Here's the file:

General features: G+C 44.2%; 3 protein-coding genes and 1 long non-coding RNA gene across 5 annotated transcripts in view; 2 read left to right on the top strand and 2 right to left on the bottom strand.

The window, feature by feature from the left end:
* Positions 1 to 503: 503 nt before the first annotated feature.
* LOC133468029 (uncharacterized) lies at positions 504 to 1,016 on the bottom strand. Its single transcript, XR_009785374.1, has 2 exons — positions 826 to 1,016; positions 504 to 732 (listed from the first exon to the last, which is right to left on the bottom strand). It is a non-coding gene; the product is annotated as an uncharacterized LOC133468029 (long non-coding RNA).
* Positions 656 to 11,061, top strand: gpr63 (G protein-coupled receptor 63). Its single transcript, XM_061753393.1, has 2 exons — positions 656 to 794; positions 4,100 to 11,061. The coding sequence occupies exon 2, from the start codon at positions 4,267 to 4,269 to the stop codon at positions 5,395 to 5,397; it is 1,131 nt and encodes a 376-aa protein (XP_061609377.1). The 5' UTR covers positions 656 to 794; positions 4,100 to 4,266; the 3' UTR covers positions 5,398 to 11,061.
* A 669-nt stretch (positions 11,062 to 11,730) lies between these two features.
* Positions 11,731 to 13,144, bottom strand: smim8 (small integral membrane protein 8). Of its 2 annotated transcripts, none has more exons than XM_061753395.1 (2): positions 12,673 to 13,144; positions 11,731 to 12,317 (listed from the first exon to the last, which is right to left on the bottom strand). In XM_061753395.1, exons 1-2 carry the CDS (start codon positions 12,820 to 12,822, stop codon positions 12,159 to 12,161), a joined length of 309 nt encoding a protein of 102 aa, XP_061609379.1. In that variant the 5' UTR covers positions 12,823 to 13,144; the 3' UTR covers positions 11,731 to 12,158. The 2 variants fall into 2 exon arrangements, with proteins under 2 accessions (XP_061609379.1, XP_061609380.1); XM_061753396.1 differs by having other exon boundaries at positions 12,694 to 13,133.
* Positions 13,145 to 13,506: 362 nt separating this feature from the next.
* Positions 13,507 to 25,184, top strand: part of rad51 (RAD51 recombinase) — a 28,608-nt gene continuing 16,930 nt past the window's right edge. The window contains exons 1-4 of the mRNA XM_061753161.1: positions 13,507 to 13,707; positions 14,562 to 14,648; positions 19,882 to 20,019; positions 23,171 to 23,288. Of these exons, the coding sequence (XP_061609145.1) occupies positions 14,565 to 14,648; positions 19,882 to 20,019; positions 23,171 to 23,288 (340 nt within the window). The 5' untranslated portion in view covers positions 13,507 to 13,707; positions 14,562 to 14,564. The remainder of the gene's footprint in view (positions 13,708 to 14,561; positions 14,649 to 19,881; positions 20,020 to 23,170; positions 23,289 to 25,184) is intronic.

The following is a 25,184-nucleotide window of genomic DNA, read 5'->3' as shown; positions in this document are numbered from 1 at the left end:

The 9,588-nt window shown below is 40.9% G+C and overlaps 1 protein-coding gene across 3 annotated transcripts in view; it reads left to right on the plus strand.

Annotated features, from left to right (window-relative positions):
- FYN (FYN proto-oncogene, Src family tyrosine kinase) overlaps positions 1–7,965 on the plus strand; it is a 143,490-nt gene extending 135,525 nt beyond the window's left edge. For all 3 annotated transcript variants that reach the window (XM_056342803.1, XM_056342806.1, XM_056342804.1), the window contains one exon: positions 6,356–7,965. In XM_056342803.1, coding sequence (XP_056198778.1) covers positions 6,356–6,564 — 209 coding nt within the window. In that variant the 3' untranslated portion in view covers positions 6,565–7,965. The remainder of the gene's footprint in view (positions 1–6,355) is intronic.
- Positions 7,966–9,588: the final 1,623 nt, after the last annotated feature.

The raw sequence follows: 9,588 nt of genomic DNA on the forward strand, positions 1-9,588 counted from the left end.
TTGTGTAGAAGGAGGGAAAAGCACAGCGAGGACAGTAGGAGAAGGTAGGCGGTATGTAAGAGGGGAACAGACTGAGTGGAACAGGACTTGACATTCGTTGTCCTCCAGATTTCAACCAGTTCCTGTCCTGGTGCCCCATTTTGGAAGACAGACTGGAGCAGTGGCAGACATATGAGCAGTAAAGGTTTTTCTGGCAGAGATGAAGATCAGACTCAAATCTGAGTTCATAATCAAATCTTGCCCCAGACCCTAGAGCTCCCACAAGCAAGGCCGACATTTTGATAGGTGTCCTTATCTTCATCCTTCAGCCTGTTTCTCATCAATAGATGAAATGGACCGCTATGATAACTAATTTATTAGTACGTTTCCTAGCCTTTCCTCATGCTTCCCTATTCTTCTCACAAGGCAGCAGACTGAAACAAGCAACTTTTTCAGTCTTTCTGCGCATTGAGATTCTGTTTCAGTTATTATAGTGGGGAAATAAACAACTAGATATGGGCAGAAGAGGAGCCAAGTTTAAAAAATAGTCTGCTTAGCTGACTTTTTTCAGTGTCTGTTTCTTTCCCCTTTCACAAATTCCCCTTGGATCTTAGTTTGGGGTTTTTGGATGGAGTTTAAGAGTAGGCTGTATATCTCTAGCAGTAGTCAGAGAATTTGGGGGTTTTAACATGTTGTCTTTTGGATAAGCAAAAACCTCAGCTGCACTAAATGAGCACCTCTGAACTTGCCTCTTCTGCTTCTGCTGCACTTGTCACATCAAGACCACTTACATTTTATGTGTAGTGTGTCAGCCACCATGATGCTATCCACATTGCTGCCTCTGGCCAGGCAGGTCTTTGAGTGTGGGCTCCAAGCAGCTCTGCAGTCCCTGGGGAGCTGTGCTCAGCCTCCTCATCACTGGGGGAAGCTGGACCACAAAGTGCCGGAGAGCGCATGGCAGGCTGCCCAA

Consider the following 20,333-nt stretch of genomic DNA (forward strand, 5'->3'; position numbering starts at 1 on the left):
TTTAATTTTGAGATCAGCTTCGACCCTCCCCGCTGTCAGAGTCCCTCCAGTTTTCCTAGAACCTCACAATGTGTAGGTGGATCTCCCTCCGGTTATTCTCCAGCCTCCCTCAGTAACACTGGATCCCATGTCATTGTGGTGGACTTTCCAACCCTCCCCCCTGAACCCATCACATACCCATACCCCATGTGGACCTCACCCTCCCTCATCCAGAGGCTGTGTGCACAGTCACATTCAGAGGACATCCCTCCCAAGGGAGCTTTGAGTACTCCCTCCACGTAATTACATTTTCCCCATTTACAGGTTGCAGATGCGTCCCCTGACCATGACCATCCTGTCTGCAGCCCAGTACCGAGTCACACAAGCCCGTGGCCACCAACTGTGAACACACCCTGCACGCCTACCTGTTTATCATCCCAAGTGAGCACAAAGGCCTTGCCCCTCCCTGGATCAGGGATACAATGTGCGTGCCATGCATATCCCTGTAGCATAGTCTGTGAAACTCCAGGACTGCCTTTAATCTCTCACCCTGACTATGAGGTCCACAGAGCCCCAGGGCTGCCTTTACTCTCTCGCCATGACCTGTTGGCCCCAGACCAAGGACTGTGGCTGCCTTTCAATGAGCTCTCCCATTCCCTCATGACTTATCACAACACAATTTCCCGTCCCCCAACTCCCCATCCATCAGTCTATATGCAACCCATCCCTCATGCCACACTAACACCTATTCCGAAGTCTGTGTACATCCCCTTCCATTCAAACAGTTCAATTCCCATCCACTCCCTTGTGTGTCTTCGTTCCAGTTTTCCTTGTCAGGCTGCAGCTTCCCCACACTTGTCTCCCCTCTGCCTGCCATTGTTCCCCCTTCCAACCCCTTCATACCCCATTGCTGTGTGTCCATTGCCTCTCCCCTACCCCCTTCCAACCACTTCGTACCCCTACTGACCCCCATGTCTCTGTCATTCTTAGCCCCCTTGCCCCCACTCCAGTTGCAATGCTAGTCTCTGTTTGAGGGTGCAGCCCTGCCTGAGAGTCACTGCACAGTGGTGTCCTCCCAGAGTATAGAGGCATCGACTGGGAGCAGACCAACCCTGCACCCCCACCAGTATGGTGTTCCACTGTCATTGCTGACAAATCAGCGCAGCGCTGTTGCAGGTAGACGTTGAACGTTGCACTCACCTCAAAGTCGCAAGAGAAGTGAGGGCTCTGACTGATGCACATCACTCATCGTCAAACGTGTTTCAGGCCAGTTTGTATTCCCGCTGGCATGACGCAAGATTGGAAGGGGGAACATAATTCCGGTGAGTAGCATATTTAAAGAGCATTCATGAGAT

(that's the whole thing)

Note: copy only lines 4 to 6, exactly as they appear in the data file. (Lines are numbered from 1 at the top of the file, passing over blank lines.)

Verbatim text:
* LOC133468029 (uncharacterized) lies at positions 504 to 1,016 on the bottom strand. Its single transcript, XR_009785374.1, has 2 exons — positions 826 to 1,016; positions 504 to 732 (listed from the first exon to the last, which is right to left on the bottom strand). It is a non-coding gene; the product is annotated as an uncharacterized LOC133468029 (long non-coding RNA).
* Positions 656 to 11,061, top strand: gpr63 (G protein-coupled receptor 63). Its single transcript, XM_061753393.1, has 2 exons — positions 656 to 794; positions 4,100 to 11,061. The coding sequence occupies exon 2, from the start codon at positions 4,267 to 4,269 to the stop codon at positions 5,395 to 5,397; it is 1,131 nt and encodes a 376-aa protein (XP_061609377.1). The 5' UTR covers positions 656 to 794; positions 4,100 to 4,266; the 3' UTR covers positions 5,398 to 11,061.
* A 669-nt stretch (positions 11,062 to 11,730) lies between these two features.